Background Reliable estimates of cancer risk are critical for guiding management of BRCA1 and BRCA2 mutation carriers. The aims of this study were to derive penetrance estimates for breast cancer, ovarian cancer, and contralateral breast cancer in a prospective series of mutation carriers and to assess how these risks are modified by common breast cancer susceptibility alleles. Methods Prospective cancer risks were estimated using a cohort of 978 BRCA1 and 909 BRCA2 carriers from the United Kingdom. Nine hundred eighty-eight women had no breast or ovarian cancer diagnosis at baseline, 1509 women were unaffected by ovarian cancer, and 651 had been diagnosed with unilateral breast cancer. Cumulative risks were obtained using Kaplan-Meier estimates. Associations between cancer risk and covariables of interest were evaluated using Cox regression. All statistical tests were two-sided. Results The average cumulative risks by age 70 years for BRCA1 carriers were estimated to be 60% (95% confidence interval [CI] = 44% to 75%) for breast cancer, 59% (95% CI = 43% to 76%) for ovarian cancer, and 83% (95% CI = 69% to 94%) for contralateral breast cancer. For BRCA2 carriers, the corresponding risks were 55% (95% CI = 41% to 70%) for breast cancer, 16.5% (95% CI = 7.5% to 34%) for ovarian cancer, and 62% (95% CI = 44% to 79.5%) for contralateral breast cancer. BRCA2 carriers in the highest tertile of risk, defined by the joint genotype distribution of seven single nucleotide polymorphisms associated with breast cancer risk, were at statistically significantly higher risk of developing breast cancer than those in the lowest tertile (hazard ratio = 4.1, 95% CI = 1.2 to 14.5; P =. 02). Conclusions Prospective risk estimates confirm that BRCA1 and BRCA2 carriers are at high risk of developing breast, ovarian, and contralateral breast cancer. Our results confirm findings from retrospective studies that common breast cancer susceptibility alleles in combination are predictive of breast cancer risk for BRCA2 carriers. © 2013 The Author. Source


White H.D.,North Wales NHS Trust | Blair J.,Royal Liverpool Childrens NHS Trust | Pinkney J.,Foundation University | Cuthbertson D.J.,Foundation University | And 3 more authors.
QJM | Year: 2010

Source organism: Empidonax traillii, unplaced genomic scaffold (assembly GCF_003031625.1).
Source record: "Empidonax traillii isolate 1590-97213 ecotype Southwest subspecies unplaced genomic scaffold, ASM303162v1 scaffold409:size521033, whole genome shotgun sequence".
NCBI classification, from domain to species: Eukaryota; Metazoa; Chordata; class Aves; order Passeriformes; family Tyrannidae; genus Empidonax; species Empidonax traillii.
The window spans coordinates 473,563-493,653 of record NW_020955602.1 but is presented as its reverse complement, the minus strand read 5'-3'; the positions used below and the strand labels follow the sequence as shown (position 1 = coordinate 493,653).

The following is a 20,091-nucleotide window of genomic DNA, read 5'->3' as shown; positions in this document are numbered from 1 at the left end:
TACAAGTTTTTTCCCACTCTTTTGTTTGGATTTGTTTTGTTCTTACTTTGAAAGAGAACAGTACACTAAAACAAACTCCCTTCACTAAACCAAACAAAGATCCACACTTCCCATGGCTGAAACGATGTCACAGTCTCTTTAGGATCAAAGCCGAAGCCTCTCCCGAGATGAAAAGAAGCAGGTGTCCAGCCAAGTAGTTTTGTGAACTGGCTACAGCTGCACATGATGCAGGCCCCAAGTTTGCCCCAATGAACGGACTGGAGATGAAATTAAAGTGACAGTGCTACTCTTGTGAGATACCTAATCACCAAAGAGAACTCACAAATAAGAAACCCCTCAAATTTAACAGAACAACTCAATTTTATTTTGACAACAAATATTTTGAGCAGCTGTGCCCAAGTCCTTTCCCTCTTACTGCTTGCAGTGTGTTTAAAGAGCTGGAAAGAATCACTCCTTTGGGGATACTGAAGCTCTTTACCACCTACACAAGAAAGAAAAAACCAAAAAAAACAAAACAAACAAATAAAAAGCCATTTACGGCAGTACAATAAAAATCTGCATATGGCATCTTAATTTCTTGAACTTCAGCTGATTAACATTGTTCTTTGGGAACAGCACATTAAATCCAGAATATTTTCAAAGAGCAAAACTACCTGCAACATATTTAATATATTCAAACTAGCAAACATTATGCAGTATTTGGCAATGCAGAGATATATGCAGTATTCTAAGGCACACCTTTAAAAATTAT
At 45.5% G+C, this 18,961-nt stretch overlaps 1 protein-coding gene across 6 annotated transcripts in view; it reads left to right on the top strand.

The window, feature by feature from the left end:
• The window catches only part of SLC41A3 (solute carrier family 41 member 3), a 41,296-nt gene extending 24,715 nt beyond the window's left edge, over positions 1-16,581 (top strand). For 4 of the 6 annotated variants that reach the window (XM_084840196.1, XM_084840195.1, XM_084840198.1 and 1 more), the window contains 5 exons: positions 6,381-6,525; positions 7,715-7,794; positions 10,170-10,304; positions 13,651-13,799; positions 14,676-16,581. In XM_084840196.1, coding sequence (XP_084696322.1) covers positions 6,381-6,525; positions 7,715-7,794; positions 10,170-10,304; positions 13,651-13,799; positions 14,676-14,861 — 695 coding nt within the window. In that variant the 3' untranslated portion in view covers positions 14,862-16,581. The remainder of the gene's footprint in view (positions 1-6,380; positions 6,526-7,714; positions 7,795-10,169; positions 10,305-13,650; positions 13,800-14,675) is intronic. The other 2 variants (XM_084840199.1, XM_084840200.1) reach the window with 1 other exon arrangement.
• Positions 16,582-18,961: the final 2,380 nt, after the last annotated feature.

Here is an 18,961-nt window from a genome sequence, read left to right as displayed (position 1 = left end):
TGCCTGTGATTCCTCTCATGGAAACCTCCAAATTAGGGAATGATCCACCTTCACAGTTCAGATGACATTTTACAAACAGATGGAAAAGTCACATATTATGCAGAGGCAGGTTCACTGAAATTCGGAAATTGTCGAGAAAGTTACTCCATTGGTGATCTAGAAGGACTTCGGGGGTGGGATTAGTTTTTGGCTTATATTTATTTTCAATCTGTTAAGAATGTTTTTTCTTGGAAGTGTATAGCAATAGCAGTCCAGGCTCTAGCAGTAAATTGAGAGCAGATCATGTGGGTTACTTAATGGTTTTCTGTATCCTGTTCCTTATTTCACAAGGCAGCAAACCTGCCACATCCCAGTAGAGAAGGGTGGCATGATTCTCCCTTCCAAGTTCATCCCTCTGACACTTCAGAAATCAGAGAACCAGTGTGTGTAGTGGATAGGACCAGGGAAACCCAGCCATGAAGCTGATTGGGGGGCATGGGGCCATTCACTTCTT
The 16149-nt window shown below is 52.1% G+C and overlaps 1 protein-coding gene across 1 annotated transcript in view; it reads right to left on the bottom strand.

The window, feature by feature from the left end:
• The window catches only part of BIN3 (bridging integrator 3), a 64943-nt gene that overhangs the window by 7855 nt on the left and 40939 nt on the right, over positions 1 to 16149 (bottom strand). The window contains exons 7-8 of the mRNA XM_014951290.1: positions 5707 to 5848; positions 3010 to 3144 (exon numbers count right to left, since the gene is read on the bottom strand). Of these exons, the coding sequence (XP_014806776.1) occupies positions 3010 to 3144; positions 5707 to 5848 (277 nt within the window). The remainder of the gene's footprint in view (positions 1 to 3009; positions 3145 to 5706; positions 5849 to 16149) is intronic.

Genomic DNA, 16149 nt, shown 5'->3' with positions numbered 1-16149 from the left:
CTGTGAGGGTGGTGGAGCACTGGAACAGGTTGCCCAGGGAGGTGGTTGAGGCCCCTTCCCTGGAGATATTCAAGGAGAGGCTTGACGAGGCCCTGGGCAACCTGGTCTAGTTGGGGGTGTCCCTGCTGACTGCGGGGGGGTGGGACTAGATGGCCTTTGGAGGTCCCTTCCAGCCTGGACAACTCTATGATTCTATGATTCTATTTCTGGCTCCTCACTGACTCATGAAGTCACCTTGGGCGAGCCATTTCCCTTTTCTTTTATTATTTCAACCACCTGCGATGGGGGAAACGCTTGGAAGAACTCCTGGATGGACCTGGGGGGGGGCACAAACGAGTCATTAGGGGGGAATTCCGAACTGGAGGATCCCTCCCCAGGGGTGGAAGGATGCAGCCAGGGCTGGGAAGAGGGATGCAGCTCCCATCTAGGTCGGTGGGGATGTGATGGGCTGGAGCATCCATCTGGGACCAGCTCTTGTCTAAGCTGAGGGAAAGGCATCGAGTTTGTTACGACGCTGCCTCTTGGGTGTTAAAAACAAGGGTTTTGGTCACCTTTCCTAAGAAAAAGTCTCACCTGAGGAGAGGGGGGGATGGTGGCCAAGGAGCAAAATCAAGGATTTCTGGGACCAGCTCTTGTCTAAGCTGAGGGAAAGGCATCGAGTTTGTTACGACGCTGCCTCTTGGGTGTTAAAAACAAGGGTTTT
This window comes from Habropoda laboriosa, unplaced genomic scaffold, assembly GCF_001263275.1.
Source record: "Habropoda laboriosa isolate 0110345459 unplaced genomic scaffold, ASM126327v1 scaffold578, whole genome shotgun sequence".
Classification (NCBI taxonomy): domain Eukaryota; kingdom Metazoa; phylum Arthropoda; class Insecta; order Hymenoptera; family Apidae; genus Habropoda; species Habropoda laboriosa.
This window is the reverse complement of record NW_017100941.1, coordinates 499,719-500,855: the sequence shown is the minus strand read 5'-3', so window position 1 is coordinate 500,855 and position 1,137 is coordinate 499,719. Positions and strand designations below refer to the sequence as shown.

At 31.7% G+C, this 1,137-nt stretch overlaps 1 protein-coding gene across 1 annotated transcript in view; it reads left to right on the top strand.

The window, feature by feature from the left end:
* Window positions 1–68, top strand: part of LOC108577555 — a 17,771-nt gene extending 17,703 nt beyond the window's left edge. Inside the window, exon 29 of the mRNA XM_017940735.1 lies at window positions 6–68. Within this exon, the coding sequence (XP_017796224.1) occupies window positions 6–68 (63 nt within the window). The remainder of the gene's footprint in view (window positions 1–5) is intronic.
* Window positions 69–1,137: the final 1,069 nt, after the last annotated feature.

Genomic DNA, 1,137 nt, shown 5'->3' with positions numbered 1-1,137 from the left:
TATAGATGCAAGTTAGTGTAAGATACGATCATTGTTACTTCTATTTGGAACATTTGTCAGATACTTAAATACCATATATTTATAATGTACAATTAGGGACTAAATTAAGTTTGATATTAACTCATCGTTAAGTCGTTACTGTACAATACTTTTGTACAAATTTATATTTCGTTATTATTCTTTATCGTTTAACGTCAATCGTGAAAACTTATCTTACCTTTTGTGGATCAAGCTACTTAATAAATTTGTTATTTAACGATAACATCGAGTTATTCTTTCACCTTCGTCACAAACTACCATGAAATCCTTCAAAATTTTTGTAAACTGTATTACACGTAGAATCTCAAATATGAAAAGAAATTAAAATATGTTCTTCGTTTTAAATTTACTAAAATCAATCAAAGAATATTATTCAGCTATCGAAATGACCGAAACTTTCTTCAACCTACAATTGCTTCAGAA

Background: Multiple endocrine neoplasia type 1 (MEN1) is associated with significant morbidity and mortality. Timely detection of MEN1 kindred, together with treatment of associated tumours, results in an improved outcome. We describe how the development of a dedicated multidisciplinary MEN clinic has improved the diagnosis and treatment of MEN1-associated endocrinopathies. Design and patients: A dedicated MEN clinic was developed at Aintree University Hospital, Liverpool in 2002 for patients living in Merseyside, Cheshire and North Wales. The multidisciplinary approach adopted, aimed to improve communication and continuity of care. Patients see all clinicians involved in their care (Consultant Endocrinologist, Paediatrician, Clinical Geneticist and Endocrine Surgeon) simultaneously, allowing for a unified, clear approach and a reduction in unnecessary attendances. The clinicians adopt a proactive approach to tracing the relatives of patients, with the aim of identifying kindred with previously asymptomatic disease. Results: In 2002, 16 patients from 5 families were diagnosed clinically with MEN1. Twenty MEN1-associated endocrinopathies had been diagnosed and 21 surgical procedures had been performed. By the end of 2008, 45 patients from 15 families had been identified, with 83 endocrinopathies diagnosed and 50 surgical procedures performed. Ninety-four known relatives are awaiting screening for MEN1. Conclusion: The successful identification of patients with MEN1 has resulted in an exponential increase in the number of patients attending the clinic. As relatives undergo screening, the diagnosis of MEN is likely to increase. The ever increasing numbers of patients requiring screening, surveillance and treatment has implications in the planning of future service provision. © The Author 2010. Published by Oxford University Press on behalf of the Association of Physicians. All rights reserved. For Permissions, please email: journals.permissions@oxfordjournals.org. Source